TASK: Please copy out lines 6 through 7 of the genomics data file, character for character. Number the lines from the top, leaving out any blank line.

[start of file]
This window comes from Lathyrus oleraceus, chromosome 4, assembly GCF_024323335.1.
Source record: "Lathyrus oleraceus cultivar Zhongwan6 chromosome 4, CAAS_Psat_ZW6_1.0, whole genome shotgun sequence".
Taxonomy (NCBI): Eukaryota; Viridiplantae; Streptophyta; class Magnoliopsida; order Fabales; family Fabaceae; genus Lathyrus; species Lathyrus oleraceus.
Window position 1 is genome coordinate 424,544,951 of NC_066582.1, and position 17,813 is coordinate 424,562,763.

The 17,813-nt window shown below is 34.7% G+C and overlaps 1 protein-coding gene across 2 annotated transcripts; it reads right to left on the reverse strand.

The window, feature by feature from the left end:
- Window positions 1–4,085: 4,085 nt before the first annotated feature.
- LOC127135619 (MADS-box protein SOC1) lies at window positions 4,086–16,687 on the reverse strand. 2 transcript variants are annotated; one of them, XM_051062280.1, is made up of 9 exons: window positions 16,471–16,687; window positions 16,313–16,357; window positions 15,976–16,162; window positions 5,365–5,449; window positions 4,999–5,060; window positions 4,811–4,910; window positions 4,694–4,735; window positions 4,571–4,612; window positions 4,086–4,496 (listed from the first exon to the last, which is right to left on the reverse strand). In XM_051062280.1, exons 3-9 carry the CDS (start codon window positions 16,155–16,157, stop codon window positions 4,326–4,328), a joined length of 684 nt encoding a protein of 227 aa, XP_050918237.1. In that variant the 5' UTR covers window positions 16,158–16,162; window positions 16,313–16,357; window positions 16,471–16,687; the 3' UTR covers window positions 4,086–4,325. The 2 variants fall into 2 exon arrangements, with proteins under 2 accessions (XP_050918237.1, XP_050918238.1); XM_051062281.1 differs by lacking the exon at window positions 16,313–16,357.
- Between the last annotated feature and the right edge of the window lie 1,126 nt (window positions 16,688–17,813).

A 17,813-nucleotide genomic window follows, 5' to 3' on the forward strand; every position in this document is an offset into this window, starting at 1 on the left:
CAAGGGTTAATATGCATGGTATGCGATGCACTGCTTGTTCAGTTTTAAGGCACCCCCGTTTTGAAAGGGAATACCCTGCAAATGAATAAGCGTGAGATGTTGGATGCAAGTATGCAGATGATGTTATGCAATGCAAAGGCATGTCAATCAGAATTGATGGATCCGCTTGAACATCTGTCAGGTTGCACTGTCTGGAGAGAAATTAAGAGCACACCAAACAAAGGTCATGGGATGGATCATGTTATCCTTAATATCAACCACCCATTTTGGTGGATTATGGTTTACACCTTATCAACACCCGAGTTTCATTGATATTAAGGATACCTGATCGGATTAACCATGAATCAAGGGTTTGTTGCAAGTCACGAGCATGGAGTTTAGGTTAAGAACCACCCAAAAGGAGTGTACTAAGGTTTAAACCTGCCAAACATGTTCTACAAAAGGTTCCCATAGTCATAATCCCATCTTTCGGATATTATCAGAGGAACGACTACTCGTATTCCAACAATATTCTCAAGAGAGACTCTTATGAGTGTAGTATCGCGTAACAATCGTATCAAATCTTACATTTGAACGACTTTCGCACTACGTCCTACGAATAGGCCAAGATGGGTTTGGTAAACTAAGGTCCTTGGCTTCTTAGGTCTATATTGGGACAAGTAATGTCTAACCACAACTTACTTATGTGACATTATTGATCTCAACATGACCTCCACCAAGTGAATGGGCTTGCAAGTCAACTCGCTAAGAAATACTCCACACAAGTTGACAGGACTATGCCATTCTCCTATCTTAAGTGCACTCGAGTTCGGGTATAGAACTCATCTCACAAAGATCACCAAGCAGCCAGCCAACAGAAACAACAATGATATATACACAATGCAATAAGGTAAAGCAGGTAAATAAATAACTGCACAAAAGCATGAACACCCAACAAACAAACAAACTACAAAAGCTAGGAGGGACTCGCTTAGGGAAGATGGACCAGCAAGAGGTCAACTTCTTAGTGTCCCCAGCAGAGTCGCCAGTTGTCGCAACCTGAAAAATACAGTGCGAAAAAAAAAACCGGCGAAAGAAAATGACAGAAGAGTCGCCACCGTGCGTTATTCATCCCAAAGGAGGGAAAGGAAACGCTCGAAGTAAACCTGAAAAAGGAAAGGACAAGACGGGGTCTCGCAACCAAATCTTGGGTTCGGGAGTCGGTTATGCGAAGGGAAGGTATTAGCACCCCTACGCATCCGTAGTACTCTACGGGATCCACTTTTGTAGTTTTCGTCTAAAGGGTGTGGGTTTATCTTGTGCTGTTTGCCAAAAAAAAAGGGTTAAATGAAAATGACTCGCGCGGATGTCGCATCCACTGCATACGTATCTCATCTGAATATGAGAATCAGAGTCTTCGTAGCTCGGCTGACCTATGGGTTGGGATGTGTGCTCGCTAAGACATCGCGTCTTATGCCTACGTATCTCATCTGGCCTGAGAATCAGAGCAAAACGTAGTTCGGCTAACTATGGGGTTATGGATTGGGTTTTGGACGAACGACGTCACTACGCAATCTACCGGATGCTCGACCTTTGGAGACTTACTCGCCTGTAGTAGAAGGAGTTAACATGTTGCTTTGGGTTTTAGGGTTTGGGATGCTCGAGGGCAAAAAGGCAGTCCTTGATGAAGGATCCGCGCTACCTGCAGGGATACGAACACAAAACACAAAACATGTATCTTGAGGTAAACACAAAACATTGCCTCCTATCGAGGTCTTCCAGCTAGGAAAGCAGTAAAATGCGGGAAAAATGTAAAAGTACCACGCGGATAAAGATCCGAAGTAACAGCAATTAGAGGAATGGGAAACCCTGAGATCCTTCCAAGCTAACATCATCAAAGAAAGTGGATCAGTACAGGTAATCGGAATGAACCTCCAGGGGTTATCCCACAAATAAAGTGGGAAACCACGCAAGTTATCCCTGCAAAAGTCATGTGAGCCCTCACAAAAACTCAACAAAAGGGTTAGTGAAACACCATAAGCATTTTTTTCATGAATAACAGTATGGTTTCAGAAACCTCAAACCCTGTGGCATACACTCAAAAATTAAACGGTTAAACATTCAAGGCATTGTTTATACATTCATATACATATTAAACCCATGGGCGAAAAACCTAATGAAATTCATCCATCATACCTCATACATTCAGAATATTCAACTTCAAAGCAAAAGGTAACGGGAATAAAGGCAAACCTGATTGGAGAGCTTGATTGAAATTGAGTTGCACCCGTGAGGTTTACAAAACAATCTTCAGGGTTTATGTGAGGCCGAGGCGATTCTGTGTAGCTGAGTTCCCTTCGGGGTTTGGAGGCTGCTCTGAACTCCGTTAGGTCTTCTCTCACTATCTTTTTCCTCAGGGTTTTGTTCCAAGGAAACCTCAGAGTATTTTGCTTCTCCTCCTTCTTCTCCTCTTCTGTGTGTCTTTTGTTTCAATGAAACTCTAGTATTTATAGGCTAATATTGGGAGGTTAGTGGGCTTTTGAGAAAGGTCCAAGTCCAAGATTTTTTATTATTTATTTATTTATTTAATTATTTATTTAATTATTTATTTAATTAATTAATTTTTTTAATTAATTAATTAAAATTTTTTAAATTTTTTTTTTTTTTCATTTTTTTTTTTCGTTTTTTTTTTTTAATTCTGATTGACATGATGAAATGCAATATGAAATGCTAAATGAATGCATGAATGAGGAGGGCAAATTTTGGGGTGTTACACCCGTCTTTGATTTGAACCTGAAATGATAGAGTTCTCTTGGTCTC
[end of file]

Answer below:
The window, feature by feature from the left end:
- Window positions 1–4,085: 4,085 nt before the first annotated feature.